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islands of Mingan. Amongst these islands there is secure and good anchorage, and they present an excellent situation for a cod, seal, and salmon fishery; they are well adapted also for carrying on a trade with the Esquimaux Indians.

Higher up the river you have The Bay of Seven Islands, a secure harbour for ships in any wind. In this neighbourhood are what are called The King's Posts. The French king established settlements or posts here for fishing, and carrying on the fur trade with the Indians, who inhabit the country as far north as Hudson's Bay. The King's Posts belong to government, as successors to the rights of the French king. They are held in lease by the Northwest Company, established in Montreal, who pay 1000l. per annum of rent, and they have the exclusive right of trading with the Indians of the Labrador country. Some of the finest furs come from these posts, particularly bears and foxes.

We have proceeded up the river a considerable way, but it still looks like a sea. To-day I witnessed a very extraordinary scene; a fierce battle, in consequence of

a whale being attacked by a thresher and a sword-fish. One would think that the immense size and strength of the whale would put him entirely out of danger, but size and strength must often yield to ingenuity and stratagem; no animal seems exempt from a violent death, not even the whale. Our Canadian pilot informed me that such conflicts were very common in the river St. Lawrence. The thresher (the Canadians call it un fléau) is from fifteen to twenty feet long; of the flat fish genus, resembling a sole, but rather longer in proportion; the back, like that of the sole, is black; and the belly white. He is assisted in his attack on the whale by the sword-fish. It would seem that pure antipathy and mischief are alone the causes of this combination; they have not the stimulus of hunger, as they do not eat the whale when dead. Fish are generally considered to be extremely stupid animals; but here you have a concerted plan, and an instance of ratiocination, approaching to that of the dog or fox.

When the attack is to commence, the sword-fish gets under the whale, and darts

up at him with immense force*. The whale, feeling the stroke and attack of the sword-fish, flies to the top of the water, where the thresher attacks him. I saw the whale come up, raising his huge back high out of the water. The tail of the thresher was immediately seen brandished in the air, and most part of his body out of the water; flap after flap he struck the whale on the back as fast as I could with a stick, who, feeling the blows, darts down head foremost, raising his immense forked tail in the air, and striking with it on every side, apparently with a view of hitting the thresher, and if it did, instant death most

To shew the strength of the sword-fish, it may be proper to observe, that the sword has been found sticking in the bottom of a ship. On the 16th September, 1806, in Ayre's ship-yard, in Kensington, near Philadelphia, the ship Pensilvania packet was hove down, and it was found that she had been struck six feet below the bends by a sword-fish: the sword had pierced the copper sheathing, and bottom plank, to the ceiling inside; the sword was broken short off outside; it had been driven in with such force as to splinter the plank and cause a leak. It is supposed that the sword-fish mistakes the ship for a whale. I believe there is to be seen, in the British Museum, a part of the bottom of a ship, with the sword of the fish which pierced it sticking in it.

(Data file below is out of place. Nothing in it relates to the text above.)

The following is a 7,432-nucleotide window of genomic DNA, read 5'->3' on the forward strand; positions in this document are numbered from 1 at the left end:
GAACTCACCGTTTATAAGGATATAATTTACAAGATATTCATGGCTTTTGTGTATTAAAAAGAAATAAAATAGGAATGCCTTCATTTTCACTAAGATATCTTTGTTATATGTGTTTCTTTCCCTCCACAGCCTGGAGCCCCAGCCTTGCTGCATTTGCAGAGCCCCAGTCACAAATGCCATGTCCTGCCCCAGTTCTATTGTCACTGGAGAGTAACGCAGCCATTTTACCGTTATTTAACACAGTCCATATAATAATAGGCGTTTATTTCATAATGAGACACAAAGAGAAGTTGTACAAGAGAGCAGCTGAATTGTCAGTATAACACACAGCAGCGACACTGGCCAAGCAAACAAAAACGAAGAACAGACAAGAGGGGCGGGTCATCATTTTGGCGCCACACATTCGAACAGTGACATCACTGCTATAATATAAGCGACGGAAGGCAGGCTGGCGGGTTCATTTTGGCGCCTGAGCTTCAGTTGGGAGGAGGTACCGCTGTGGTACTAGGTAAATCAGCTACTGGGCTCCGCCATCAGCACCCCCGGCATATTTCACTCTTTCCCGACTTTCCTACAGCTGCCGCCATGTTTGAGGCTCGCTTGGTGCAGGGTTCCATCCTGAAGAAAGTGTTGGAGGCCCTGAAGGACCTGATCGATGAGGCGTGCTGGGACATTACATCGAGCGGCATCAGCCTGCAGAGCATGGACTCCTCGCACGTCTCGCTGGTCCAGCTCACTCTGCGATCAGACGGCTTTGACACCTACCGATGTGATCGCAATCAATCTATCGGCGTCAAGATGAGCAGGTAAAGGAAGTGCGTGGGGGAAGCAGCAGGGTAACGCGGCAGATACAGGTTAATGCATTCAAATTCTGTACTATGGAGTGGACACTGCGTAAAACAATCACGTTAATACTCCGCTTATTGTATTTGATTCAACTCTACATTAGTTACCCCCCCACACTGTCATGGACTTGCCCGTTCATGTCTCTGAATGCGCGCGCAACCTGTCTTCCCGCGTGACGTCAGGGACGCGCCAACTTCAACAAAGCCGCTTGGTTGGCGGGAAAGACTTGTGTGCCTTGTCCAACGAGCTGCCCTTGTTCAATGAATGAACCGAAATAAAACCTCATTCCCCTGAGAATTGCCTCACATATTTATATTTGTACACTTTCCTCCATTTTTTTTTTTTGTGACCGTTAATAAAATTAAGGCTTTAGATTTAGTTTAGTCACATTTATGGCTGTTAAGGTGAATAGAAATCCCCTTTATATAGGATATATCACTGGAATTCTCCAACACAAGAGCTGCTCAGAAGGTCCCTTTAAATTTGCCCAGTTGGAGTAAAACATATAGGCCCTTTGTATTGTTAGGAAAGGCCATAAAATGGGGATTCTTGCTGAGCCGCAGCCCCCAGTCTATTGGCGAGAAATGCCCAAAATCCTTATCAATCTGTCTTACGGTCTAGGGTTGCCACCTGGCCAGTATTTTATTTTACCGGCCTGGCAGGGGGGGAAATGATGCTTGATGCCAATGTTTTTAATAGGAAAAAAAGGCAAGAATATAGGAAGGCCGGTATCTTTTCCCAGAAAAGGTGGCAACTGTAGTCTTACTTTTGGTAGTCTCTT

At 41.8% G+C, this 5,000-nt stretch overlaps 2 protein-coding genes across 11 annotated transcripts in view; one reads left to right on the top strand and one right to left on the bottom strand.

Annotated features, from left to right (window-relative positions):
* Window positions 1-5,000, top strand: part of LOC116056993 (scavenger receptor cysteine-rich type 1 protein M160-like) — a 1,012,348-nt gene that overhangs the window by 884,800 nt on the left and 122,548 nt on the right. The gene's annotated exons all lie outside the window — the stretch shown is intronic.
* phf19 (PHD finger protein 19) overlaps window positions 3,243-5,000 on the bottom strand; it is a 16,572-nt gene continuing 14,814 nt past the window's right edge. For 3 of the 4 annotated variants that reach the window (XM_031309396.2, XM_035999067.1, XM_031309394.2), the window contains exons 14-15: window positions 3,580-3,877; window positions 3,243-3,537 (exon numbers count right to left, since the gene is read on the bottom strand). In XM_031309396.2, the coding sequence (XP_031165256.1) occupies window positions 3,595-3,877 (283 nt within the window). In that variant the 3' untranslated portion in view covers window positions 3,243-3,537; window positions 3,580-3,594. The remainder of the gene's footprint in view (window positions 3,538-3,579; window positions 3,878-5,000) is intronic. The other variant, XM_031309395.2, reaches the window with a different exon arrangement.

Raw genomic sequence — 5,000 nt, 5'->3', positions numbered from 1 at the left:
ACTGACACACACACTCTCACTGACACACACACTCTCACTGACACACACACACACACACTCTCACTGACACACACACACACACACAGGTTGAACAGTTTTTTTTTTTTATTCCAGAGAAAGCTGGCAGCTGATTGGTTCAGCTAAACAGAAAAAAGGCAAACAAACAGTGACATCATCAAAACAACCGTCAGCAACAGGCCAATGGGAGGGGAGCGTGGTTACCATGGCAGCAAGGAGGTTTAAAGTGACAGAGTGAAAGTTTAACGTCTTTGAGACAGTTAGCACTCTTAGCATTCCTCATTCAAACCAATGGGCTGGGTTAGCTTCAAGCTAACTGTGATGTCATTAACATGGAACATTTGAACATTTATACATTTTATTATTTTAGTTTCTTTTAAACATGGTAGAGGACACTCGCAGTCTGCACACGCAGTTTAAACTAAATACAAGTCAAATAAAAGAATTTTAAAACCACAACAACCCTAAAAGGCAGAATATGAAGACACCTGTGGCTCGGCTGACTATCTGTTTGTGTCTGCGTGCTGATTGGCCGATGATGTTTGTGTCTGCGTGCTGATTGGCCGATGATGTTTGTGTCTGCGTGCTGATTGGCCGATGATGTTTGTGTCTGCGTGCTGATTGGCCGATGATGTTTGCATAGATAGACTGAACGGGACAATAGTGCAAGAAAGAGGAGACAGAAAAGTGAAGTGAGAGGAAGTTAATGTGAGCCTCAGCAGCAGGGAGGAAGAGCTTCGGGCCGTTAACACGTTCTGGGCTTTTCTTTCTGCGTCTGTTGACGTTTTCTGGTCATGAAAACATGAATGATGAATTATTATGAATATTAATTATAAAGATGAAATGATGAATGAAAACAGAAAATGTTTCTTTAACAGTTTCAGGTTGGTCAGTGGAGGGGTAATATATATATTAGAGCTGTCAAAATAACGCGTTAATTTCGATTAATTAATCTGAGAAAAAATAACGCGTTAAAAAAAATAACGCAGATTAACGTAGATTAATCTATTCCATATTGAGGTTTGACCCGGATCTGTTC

probably would follow. The sword-fish again attacks him; the whale rises again, and is again attacked by the thresher; he again descends, but attempts in vain to elude the attack of his enemies. I saw him several times raise his head out of the water, at the moment the thresher's tail was brandishing in the air, and striking him. He seemed to attempt to catch it in his mouth.

The conflict continued in view about an hour. Sometimes they remained under water for a few minutes, but the whale must come to the surface of the water to breathe, or blow, as it is called; and besides, the attacks from the sword-fish, it is to be presumed, were incessant, and would naturally make him rise to the surface. It is probable they did not leave the whale till they had killed him. I understand, from the Canadians, that whales have been found killed by the sword-fish, who at the same time has fallen a sacrifice to his own furious attack, not having been able to draw the sword from its whale-belly scabbard.

This latter circumstance, if true (for I

have not myself seen it), is sufficient evidence to prove that the sword-fish assists the thresher in his attack on the whale, and I find that the Canadians all agree that the sword-fish has a share in the battle.

It is impossible to conceive any thing more desperate than the conflict appeared to be. To see the tremendous animals in contact, part of both raised high out of the water at the same time; the black back and immense head of the whale, contrasted with the long white and black tail of the thresher, in constant action, literally threshing the whale most unmercifully; every blow resounding like the noise of a cannon feeling the blows, and galled on all sides by creatures he might well despise, he flounces about, blowing and making a tremendous noise; dashing the water to a prodigious height, and occasioning a sort of local storm.

One would imagine that Job alluded to such battles when he describes the Leviathan :-" out of his nostrils goeth smoke; he maketh the deep to boil like a pot; he maketh a path to shine after him; one would think the deep to be hoary."

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